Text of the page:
Accusations fly over xenophobia in De Doorns

The De Doorns xenophobia victims would remain housed in tents in the town for the weekend, the South African Human Rights Commission’s Western Cape manager said on Thursday.

Talks were continuing over the reintegration of the foreigners into the local community, Leonardo Goosen said.

A task team was trying to talk to as many role-players as possible, and would meet community leaders on Monday, he said.

Meanwhile, the Western Cape government has rejected claims it does not care about the 3 000-odd refugees.

Premier Helen Zille’s spokesperson Robert Macdonald said refugee rights group People Against Suffering, Suppression, Oppression and Poverty (Passop) was wrong to claim provincial safety minister Lennit Max had not yet visited De Doorns.

“He was in De Doorns on Tuesday, as soon as the xenophobic violence was reported to him, and liaised with the SAPS [SA Police Service], local government and community representatives.”

He said Zille would be visiting De Doorns on Thursday afternoon from Beaufort West.

Passop said earlier that Zille and her ministers had not apologised to the refugees for the pain they had suffered.

“Provincial government ... is concerned only for some miraculous reintegration in order to avoid further embarrassment,” it said in a statement.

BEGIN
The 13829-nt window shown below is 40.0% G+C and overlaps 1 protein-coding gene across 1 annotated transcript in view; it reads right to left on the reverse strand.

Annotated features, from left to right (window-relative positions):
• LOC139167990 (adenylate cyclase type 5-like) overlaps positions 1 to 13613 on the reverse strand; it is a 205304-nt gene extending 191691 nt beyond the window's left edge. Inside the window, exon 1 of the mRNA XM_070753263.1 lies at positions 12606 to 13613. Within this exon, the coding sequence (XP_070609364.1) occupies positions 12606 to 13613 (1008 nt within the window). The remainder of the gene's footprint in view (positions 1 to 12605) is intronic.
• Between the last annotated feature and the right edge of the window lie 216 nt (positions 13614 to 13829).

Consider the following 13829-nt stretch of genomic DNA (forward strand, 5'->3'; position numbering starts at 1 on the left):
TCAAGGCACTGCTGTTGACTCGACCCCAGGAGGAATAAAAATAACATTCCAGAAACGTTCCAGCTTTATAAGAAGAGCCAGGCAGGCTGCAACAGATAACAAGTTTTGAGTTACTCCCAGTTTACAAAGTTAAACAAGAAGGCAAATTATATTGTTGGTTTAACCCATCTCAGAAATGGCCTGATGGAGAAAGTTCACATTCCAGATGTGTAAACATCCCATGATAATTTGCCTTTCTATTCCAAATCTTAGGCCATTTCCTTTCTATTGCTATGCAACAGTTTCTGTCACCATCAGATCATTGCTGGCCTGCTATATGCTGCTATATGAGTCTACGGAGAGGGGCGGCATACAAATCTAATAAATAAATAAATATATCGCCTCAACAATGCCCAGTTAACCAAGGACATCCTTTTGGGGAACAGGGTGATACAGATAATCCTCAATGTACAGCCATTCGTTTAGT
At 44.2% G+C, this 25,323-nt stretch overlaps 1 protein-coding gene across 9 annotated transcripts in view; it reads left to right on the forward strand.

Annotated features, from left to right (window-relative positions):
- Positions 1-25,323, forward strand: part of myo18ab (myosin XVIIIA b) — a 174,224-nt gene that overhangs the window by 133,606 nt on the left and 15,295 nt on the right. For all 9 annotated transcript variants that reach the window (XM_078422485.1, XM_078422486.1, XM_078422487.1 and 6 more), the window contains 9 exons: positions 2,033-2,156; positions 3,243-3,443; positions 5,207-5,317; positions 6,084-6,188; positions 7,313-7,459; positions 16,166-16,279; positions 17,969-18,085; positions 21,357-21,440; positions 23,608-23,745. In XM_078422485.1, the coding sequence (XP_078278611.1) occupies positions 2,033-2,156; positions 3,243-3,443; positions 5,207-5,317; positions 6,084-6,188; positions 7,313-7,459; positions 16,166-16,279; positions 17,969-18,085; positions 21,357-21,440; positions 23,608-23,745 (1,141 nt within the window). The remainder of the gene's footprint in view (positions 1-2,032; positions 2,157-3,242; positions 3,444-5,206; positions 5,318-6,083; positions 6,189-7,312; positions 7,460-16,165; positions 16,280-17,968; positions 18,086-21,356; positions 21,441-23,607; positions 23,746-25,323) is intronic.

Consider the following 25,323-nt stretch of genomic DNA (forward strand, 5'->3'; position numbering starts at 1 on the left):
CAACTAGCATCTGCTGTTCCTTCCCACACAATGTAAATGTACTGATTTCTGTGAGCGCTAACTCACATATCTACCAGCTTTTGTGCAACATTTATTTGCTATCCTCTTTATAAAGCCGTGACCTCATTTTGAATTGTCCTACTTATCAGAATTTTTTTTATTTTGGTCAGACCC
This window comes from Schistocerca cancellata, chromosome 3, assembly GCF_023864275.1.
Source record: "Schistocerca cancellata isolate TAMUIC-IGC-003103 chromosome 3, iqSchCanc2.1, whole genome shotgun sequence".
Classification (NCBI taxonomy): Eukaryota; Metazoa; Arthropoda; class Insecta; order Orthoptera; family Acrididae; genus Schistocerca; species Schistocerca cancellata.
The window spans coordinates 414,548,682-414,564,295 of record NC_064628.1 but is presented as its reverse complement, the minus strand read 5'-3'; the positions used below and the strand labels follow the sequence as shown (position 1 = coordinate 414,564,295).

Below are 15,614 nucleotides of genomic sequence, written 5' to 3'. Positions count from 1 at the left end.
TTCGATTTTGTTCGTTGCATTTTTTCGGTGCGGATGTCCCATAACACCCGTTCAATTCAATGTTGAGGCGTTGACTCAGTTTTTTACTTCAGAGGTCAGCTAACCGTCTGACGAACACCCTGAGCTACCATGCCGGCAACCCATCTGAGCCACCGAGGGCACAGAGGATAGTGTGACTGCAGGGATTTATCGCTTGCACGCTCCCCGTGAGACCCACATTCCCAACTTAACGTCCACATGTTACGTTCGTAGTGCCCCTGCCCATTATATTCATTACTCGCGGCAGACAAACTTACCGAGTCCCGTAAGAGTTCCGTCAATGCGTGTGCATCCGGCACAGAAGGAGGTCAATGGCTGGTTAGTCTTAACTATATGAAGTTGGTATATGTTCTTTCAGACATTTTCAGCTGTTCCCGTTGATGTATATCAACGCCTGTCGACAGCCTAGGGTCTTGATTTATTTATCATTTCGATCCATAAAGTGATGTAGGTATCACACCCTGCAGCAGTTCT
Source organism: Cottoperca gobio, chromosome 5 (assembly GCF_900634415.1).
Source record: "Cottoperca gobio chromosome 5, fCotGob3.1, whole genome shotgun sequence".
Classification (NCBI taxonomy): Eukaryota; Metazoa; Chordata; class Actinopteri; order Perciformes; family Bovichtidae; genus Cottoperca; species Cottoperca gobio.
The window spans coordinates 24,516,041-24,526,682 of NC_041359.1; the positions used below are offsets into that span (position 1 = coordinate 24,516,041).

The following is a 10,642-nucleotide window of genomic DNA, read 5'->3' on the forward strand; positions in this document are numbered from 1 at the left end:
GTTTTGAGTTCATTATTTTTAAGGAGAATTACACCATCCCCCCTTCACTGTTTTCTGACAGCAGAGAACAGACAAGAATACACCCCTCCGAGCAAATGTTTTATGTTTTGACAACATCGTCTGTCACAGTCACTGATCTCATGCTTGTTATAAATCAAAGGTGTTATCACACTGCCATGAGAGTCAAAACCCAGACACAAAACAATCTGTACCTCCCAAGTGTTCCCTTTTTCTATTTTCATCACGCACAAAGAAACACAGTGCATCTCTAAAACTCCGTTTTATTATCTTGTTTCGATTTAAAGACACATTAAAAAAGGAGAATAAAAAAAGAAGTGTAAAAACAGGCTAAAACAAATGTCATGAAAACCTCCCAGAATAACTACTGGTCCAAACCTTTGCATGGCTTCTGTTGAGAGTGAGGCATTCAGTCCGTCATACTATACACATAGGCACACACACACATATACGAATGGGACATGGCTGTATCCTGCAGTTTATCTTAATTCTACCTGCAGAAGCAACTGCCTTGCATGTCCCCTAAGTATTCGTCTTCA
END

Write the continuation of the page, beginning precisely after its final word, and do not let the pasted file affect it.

Neither Max, who had “kept busy addressing numerous media outlets”, nor Zille, had visited the site, the organisation claimed.

The foreigners, mostly Zimbabwean nationals, fled their shacks in De Doorns on Tuesday following confrontations with local residents, who claimed they were robbing them of jobs on farms. Most of them have since been given emergency shelter in marquees on a local sports field.

Passop said it was “alarmed and insulted” by reported comments by De Doorns mayor Charles Ntsomi that authorities were “considering” reintegrating the refugees into the community as soon as possible.

“No community forcefully displaced can possibly reintegrate successfully in such a short time without a proper process for healing, counselling, and negotiations,” Passop said.

It also said the Freedom Front Plus’s (FF+) “xenophobic statements” on the issue were an attempt to gain political mileage.

FF+ home affairs spokesperson Corné Mulder said in a statement on Wednesday the xenophobia was “due to the government’s actions” and poor border control.

A trade union for women on farms, Sikhula Sonke, said in a statement on Thursday that it “strongly condemns” the situation in De Doorns.

It felt the local farm workers’ frustration was aimed at the wrong people.

“Government’s failure to alleviate poverty, regulate labour brokers, protect the agriculture economy ... are some of the main reasons for the situation in De Doorns,” the union said. - Sapa

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